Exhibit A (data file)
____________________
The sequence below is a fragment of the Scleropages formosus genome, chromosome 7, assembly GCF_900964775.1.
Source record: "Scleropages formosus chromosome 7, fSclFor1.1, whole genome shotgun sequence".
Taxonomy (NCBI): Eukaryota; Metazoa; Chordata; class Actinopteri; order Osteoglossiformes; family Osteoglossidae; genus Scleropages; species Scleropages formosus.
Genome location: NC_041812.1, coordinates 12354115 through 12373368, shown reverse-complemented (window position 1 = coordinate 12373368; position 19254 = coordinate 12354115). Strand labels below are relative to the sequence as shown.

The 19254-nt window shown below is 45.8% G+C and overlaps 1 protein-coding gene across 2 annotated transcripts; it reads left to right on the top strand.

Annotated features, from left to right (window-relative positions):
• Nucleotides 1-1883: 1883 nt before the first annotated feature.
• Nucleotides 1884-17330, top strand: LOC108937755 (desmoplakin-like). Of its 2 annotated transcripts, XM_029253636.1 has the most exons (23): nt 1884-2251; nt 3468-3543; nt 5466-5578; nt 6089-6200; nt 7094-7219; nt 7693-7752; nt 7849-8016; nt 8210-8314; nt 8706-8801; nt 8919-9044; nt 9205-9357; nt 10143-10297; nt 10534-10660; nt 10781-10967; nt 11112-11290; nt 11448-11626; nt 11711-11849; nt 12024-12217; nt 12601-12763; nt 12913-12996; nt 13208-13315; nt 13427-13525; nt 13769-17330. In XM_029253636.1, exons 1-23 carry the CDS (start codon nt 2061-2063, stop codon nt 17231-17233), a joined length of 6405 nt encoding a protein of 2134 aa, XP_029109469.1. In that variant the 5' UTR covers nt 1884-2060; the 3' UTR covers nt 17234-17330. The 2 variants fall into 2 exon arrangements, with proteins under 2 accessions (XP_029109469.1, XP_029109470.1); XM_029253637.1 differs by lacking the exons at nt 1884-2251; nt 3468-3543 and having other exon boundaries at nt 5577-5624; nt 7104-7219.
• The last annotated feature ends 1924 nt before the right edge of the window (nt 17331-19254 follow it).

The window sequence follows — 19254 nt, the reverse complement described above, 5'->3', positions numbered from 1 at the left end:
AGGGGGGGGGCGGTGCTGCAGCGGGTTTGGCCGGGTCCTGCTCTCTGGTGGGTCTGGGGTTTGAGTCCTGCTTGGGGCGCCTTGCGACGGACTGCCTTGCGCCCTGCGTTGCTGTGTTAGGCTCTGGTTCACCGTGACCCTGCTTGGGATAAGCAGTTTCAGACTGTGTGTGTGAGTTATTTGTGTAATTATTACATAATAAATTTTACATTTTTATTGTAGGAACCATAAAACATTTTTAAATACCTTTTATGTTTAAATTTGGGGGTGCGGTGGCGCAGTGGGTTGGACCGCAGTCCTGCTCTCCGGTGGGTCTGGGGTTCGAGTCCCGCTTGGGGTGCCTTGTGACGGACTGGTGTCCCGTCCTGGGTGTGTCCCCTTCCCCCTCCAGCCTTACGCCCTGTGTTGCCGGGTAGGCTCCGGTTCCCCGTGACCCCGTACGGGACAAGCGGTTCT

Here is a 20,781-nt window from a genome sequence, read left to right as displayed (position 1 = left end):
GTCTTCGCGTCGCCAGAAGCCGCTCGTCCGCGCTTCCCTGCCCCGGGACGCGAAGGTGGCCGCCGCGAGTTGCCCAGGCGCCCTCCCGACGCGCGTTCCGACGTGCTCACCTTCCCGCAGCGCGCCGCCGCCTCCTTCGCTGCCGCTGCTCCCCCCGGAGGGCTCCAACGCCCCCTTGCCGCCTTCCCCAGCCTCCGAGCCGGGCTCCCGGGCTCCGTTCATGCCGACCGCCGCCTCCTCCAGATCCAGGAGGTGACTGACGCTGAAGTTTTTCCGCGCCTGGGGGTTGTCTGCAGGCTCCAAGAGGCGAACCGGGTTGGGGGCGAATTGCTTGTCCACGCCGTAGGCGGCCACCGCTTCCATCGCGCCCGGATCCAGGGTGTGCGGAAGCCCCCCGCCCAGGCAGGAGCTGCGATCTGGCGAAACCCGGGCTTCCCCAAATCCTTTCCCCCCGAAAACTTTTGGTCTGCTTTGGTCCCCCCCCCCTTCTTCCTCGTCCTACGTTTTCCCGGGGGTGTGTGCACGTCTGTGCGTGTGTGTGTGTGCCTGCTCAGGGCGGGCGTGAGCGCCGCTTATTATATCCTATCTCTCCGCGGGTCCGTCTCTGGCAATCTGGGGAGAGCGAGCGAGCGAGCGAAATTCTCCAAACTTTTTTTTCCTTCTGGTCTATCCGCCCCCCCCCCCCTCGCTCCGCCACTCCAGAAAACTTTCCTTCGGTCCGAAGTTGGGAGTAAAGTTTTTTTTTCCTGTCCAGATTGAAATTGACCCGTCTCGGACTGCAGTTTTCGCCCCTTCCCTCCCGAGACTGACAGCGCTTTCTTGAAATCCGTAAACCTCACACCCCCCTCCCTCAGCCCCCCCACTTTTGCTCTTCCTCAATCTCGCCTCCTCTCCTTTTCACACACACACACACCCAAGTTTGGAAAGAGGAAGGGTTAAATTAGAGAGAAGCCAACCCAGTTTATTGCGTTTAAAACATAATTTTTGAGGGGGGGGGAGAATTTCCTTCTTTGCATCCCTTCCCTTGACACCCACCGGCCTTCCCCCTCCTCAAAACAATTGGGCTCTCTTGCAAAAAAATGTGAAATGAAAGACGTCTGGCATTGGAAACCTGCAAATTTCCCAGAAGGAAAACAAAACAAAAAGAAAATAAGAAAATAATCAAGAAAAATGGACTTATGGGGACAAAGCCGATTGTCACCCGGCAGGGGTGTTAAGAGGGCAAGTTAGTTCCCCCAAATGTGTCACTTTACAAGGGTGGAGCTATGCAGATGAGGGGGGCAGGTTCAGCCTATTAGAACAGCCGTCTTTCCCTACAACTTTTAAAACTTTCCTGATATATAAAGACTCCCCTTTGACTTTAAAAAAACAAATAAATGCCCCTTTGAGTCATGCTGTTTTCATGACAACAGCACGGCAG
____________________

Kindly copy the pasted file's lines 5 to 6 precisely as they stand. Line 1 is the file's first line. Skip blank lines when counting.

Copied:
The 19254-nt window shown below is 45.8% G+C and overlaps 1 protein-coding gene across 2 annotated transcripts; it reads left to right on the top strand.

Annotated features, from left to right (window-relative positions):